The Parliamentary joint committee examining the Bankruptcy Code had proposed many changes to the Bankruptcy Bill that was first introduced in the Lok Sabha in December last year. These changes have been accepted by the Lok Sabha, which passed the revised Bill yesterday. While some key features of the original Bill—displacement of management during resolution process, outer time limits for completion of proceedings and composition of creditors’ committee—have been retained, there are major changes. One such relates to cross-border insolvency. The Code, as originally proposed, allows foreign creditors to initiate insolvency proceedings and does not discriminate between claims of foreign and Indian creditors. The Bill now includes two additional provisions for dealing with issues related to cross-border insolvency.
When a foreign company that has assets in India undergoes bankruptcy proceedings in its parent jurisdiction (or another foreign jurisdiction), its creditors may want to prevent it from disposing of its assets in India and have such assets included in the bankruptcy estate of the company in such foreign jurisdiction. This requires the foreign insolvency professional to appear before the adjudicating authority in India and ask for recognition of foreign insolvency proceedings. The foreign debtor, on the other hand, may want to have a stay on all legal proceedings against its assets in India so that insolvency proceedings abroad take place in an orderly manner.
Similarly, when an Indian company that has assets abroad undergoes insolvency proceedings in India, its creditors (in India and abroad) may want to prevent it from disposing of its assets abroad and have such assets included in the bankruptcy estate of the company in India. This require the Indian insolvency professional to appear before foreign courts and ask for recognition of Indian insolvency proceedings. The Indian debtor, on the other hand, may want to have a stay on all legal proceedings against it in the relevant foreign jurisdiction so that insolvency proceedings in India take place in an orderly fashion.
In both situations, the relevant courts and authorities (in India and concerned foreign jurisdiction) will have to recognise the professionals and proceedings in each other’s jurisdiction. The revised Code seeks to address this by empowering the government to enter into agreements with other countries to facilitate such recognition and enforcement on a reciprocal basis. It empowers insolvency professionals to obtain appropriate orders from the adjudicating authority under the Code for approaching foreign courts to seek such recognition in connection with assets of a corporate debtor or its personal guarantor located outside India.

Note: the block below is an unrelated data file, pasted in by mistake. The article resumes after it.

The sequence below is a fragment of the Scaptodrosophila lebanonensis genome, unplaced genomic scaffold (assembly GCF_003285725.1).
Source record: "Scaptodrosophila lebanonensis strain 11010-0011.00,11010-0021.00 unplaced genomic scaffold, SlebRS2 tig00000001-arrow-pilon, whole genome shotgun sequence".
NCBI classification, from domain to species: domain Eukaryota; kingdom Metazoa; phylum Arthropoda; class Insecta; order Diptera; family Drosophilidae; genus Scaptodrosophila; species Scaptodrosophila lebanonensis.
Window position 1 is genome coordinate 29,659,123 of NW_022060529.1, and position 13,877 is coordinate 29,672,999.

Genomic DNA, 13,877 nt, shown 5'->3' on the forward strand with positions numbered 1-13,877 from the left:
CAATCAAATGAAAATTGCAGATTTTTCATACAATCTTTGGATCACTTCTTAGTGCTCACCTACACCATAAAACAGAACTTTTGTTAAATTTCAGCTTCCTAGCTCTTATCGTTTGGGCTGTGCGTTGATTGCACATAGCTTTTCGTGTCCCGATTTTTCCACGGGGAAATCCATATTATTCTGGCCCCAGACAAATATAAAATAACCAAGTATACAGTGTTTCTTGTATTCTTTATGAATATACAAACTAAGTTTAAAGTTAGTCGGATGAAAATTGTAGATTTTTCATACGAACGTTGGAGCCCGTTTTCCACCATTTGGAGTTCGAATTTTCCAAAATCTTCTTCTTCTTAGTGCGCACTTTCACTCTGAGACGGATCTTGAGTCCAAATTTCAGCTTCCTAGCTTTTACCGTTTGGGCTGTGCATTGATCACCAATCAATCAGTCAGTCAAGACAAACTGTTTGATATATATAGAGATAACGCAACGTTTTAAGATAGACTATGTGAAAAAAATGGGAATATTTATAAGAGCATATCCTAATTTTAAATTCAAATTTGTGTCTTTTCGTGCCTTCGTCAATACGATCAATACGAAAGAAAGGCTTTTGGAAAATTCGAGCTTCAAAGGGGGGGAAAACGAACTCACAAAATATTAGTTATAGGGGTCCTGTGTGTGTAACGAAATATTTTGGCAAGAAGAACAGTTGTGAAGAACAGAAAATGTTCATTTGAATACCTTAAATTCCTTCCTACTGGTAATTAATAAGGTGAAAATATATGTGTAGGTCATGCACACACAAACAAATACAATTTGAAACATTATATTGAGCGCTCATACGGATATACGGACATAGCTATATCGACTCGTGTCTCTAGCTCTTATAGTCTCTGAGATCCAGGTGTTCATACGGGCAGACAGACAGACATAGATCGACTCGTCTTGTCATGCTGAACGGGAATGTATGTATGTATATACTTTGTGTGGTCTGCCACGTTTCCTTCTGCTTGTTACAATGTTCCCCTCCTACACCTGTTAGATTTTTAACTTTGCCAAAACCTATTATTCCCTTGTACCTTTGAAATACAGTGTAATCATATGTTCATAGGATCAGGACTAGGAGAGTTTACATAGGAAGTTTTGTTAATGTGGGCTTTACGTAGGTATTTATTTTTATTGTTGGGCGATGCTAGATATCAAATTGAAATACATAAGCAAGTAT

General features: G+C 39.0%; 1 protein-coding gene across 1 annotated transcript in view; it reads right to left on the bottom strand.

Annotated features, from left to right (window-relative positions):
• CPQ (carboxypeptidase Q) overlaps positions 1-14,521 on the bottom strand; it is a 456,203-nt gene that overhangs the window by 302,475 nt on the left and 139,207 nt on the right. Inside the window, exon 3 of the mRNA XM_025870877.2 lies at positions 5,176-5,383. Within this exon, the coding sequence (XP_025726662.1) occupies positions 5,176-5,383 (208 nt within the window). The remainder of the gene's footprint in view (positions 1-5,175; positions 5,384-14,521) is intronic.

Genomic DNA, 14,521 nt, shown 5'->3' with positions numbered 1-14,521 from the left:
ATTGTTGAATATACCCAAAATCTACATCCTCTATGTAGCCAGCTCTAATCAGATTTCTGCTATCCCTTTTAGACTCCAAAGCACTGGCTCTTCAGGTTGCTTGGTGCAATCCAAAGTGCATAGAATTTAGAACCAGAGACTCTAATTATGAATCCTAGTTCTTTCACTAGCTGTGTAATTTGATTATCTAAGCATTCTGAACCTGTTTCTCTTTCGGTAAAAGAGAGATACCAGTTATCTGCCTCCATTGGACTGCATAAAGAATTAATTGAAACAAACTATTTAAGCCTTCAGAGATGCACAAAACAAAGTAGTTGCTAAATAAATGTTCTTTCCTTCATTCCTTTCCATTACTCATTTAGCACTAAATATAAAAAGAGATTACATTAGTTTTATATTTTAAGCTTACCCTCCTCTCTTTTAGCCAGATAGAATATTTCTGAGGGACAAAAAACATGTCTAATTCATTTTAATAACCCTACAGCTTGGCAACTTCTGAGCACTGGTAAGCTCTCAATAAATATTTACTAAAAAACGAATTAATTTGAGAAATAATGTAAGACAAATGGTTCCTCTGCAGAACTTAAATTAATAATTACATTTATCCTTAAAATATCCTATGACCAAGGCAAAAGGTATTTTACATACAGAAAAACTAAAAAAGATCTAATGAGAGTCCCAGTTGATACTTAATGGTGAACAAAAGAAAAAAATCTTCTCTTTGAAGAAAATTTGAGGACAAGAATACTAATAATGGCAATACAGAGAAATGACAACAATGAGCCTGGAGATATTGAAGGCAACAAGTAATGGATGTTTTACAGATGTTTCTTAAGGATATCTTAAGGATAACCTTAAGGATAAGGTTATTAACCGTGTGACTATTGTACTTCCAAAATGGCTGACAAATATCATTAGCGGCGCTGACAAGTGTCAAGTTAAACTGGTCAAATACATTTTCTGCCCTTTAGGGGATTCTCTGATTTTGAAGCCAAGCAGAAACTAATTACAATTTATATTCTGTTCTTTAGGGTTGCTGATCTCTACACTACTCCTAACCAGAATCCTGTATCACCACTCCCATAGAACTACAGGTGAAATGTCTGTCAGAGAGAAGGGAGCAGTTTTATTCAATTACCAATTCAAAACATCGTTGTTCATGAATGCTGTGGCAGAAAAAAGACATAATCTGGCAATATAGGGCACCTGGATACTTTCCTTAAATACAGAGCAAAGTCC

The implementation of these provisions will depend on the actual rules of recognition, which should be based on the UNCITRAL Model Law on cross-border insolvency that has been adopted by several countries. The Law attempts to provide a modern legal framework for regulation of cross-border insolvency. It seeks to achieve this object by mandating judicial cooperation, then by conferring on a foreign insolvency professional or a similar representative standing in local proceedings and by ensuring equal treatment to foreign and local claims. The Law is applicable in cases where the foreign creditor seeks to initiate insolvency proceedings before a local court or when a local court seeks the assistance of a foreign court or foreign representative. It is also applicable in situations where there are parallel insolvency proceedings of the same debtor company in different jurisdictions. The Law, however, does not undermine the autonomy of nations to adopt their own insolvency rules.
Recognition of foreign insolvency proceedings is a prerequisite under the Law. This is intended to ensure effective implementation of the other provisions relating to access to foreign creditors and parity of treatment. A proceeding may be a ‘Foreign Main Proceeding’ (FMP) or a ‘Foreign Non-Main Proceeding’ (FNMP). This classification determines the relief that can be granted by the foreign court. The Law defines FMP as a foreign proceeding that takes place in the debtor’s home country, or at the debtor’s ‘centre of main interest’. The initiation of FMP results in automatic stay of all proceedings in other jurisdictions and mandates transfer of all assets of the debtor to the foreign proceeding subject to local law of the state. However, in the case of FNMP, the court can only grant permissive relief that includes a further stay, an examination of witnesses and taking of evidence, and the entrustment of the debtor’s assets to the foreign insolvency representative, provided the entrustment does not prejudice the interest of local creditors.
Although the committee’s proposal to provide for enabling provisions on cross-border insolvency under the Code is laudable, its implementation will depend on the efficiency of the Indian bankruptcy system as established under the new Code. This is because bankruptcy courts and authorities in other jurisdictions will recognise proceedings and professionals under the Indian Bankruptcy Code only if the domestic regime is working properly. Unless there is reciprocity, it may not be appropriate for Indian courts and authorities to recognise the proceedings and professionals of other jurisdictions. In other words, a well-functioning domestic bankruptcy system is a necessary precondition for cross-border provisions to work.